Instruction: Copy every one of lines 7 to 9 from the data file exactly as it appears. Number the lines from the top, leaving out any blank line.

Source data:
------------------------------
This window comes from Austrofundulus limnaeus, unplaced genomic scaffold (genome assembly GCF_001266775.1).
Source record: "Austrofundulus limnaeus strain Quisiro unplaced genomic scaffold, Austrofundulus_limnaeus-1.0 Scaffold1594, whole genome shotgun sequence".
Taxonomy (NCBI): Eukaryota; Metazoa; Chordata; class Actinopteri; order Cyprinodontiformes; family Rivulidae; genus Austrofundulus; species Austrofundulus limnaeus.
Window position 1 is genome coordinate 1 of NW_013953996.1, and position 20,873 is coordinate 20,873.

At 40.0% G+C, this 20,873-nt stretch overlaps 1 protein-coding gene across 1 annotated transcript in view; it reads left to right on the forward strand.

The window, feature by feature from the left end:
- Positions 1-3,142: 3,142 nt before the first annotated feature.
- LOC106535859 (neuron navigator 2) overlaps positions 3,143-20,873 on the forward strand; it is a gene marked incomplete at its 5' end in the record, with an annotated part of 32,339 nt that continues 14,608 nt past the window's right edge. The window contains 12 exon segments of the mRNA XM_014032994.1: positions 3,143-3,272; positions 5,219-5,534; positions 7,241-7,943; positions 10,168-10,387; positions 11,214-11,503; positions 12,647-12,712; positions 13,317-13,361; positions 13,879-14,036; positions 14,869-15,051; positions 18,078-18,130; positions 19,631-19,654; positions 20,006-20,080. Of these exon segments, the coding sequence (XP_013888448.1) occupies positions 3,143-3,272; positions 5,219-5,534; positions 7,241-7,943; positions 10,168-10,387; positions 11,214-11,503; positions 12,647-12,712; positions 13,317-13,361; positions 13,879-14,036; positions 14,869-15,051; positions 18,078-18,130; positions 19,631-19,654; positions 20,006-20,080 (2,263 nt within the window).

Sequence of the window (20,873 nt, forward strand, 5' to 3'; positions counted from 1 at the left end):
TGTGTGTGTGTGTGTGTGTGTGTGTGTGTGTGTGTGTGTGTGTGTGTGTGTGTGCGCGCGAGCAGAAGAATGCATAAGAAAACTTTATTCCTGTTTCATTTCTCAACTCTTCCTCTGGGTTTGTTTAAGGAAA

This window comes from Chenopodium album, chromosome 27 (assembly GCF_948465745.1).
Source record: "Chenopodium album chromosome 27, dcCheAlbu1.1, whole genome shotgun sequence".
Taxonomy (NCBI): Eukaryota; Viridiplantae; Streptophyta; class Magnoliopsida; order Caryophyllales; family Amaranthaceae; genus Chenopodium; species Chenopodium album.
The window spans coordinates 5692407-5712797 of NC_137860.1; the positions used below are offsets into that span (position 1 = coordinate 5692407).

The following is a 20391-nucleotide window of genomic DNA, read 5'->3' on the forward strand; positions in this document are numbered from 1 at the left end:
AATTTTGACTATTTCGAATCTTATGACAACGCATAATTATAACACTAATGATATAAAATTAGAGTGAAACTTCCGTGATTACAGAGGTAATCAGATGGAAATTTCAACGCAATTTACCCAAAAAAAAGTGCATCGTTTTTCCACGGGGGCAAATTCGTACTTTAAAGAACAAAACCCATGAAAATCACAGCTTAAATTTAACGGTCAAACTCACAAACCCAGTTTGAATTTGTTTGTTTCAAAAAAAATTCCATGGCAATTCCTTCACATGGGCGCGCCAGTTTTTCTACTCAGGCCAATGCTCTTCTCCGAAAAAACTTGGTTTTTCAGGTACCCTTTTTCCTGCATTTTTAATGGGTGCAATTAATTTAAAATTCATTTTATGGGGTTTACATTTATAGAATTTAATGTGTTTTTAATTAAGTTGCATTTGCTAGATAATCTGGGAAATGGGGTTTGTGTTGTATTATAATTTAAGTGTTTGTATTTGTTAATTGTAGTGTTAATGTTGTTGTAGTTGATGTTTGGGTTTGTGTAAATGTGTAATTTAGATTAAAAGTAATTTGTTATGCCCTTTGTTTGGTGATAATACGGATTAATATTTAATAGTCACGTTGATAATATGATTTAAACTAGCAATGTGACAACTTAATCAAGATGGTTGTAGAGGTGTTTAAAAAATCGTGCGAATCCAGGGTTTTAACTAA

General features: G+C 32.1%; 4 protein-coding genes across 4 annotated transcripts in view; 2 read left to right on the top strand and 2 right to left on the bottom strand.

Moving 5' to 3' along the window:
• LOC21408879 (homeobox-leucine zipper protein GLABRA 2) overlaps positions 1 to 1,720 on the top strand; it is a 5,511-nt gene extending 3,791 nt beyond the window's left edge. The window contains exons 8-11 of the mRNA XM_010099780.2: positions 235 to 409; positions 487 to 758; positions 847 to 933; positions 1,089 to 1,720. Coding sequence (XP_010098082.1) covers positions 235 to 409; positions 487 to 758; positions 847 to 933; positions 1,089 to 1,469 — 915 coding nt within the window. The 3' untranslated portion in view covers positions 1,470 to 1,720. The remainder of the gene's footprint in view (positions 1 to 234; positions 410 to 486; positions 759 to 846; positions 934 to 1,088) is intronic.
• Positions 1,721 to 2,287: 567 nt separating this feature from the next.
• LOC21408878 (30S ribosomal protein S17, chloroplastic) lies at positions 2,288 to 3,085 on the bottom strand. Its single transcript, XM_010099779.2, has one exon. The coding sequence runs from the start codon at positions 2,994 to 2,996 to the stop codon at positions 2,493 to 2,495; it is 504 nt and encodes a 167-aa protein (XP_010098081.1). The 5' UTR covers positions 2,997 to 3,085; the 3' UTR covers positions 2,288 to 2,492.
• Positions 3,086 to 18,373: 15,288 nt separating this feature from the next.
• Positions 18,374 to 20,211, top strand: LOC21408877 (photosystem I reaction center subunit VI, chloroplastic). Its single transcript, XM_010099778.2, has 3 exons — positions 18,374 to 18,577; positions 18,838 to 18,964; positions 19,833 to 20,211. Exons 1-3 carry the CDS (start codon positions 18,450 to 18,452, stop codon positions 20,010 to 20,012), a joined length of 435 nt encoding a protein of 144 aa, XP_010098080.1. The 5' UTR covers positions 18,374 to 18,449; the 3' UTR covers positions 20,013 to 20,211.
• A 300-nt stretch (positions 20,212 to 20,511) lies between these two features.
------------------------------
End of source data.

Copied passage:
- Positions 1-3,142: 3,142 nt before the first annotated feature.
- LOC106535859 (neuron navigator 2) overlaps positions 3,143-20,873 on the forward strand; it is a gene marked incomplete at its 5' end in the record, with an annotated part of 32,339 nt that continues 14,608 nt past the window's right edge. The window contains 12 exon segments of the mRNA XM_014032994.1: positions 3,143-3,272; positions 5,219-5,534; positions 7,241-7,943; positions 10,168-10,387; positions 11,214-11,503; positions 12,647-12,712; positions 13,317-13,361; positions 13,879-14,036; positions 14,869-15,051; positions 18,078-18,130; positions 19,631-19,654; positions 20,006-20,080. Of these exon segments, the coding sequence (XP_013888448.1) occupies positions 3,143-3,272; positions 5,219-5,534; positions 7,241-7,943; positions 10,168-10,387; positions 11,214-11,503; positions 12,647-12,712; positions 13,317-13,361; positions 13,879-14,036; positions 14,869-15,051; positions 18,078-18,130; positions 19,631-19,654; positions 20,006-20,080 (2,263 nt within the window).

Sequence of the window (20,873 nt, forward strand, 5' to 3'; positions counted from 1 at the left end):